Last week, I must have missed the start of at least three scheduled meetings. In each case, I saw on my calendar that the meetings would start in an hour or less, which meant that I could probably start and finish another task before I had to be at those meetings. And each time, I got so involved in the task I was working on that I lost track of everything around me and the meetings started without me.
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We live in troubling times. We are facing a global pandemic with many of us following stay-at-home orders, and we see civil and political unrest erupting. There are some political leaders who are stepping up to the challenge, and others not so much. But what about us project leaders? What can we do to help our project teams, colleagues, organizations and even our social circles face these challenges?
According to research and reports such as the Chaos report, the success rate for projects is far from great. Despite all the methods, tools and lessons learned, we seem to be in a holding pattern vis-a-vis increasing the success rate.
An effective Project Manager can't be stuck in a pre-established plan. You have to be able to re-route in response to current circumstances and developments. To make good decisions, you must have a complete understanding of the organization's culture, as well as the broader strategic purpose behind the project.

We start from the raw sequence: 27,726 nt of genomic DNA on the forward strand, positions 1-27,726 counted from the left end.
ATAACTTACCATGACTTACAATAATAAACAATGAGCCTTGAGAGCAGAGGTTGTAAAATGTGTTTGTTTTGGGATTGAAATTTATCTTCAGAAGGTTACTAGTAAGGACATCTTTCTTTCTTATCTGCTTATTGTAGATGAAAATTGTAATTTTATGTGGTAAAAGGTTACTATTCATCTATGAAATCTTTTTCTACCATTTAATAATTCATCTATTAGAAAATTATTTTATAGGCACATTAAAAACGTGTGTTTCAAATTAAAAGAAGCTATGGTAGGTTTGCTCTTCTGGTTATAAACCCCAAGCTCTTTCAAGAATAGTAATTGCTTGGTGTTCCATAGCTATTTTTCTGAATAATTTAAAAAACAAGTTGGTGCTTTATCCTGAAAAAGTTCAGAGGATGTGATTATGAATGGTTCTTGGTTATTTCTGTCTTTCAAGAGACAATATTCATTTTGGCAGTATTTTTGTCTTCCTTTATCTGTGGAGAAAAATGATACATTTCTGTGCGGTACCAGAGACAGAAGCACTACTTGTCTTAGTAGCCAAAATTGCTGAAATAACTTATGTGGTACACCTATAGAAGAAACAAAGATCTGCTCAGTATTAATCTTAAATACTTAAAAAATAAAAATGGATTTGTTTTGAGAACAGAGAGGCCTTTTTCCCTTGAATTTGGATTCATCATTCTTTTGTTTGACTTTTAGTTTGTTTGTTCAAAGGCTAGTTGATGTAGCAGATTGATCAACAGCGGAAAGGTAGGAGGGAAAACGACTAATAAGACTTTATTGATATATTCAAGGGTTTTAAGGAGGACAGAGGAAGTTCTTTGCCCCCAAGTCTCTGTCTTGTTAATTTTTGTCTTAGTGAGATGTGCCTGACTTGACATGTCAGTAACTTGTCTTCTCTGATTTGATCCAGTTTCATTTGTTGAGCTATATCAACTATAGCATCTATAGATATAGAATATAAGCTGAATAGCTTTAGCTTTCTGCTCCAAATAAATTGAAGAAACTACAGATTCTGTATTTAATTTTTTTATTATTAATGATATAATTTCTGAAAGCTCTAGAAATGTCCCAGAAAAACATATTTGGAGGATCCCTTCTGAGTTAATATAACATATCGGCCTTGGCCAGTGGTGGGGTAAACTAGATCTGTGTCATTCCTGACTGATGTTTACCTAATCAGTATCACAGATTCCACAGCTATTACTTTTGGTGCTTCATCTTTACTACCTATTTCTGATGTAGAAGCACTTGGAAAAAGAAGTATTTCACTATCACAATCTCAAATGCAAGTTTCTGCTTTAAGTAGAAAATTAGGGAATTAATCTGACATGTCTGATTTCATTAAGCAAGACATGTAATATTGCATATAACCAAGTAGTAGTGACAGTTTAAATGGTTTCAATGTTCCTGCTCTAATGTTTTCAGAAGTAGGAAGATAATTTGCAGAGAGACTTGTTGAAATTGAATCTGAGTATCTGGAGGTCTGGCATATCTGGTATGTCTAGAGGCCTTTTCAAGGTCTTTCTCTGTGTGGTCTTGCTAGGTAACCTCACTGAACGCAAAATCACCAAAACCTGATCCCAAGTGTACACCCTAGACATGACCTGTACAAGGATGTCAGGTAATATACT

The 9/11 boat lift in New York City and the Montgomery Bus Boycott of 1955-56 were both hugely successful projects, with important lessons for Project Managers. The leaders did fast but effective planning and set clear goals. They hit all the milestones, and adapted as they went along. They communicated effectively and strategically. They were alert to risks, and responded swiftly and decisively.
This episode, the first in a series featuring highlights from University of Maryland's 2020 Project Management Symposium, focuses on culture and the importance of fitting in. We examine the hiring process, and maintaining a culture designed to retain top-notch staff. We also learn about a unique approach to stakeholder management.
If you think of leadership like parenting, then you can comprehend the concept of teamraising. Think nurturing. Good leaders foster an environment where good manners and civility prevail. They pay attention to the individuals on their team. They groom those with leadership potential, and guide them through the training and experiences they need to get to the next level.
PMs deal with multiple stakeholders - the executives who commission the project; the project team who implements it; and the end users/recipients. They all have needs, requirements and limits. The better you can negotiate these competing concerns, the more fluidly your project will run, and the more effective your outcomes will be.
Definitions are a useful starting point, but what do you really think when you hear the word risk? How does it make you feel? What about related words like "uncertainty," "threat" or "opportunity"? Building on established neurolinguistic theories of word/image association, this session will explore underlying tensions in the way practitioners think and feel about risk. Discover the surprising truth, and compare yourself with your peers.
Employees get 50-75% of their relevant information directly from other people. All project management begins with knowledge; one of the most critical organizational assets—intellectual capital—is held captive in the minds of individuals. How to capture, share, retain and reuse this knowledge is the greatest challenge facing organizations today.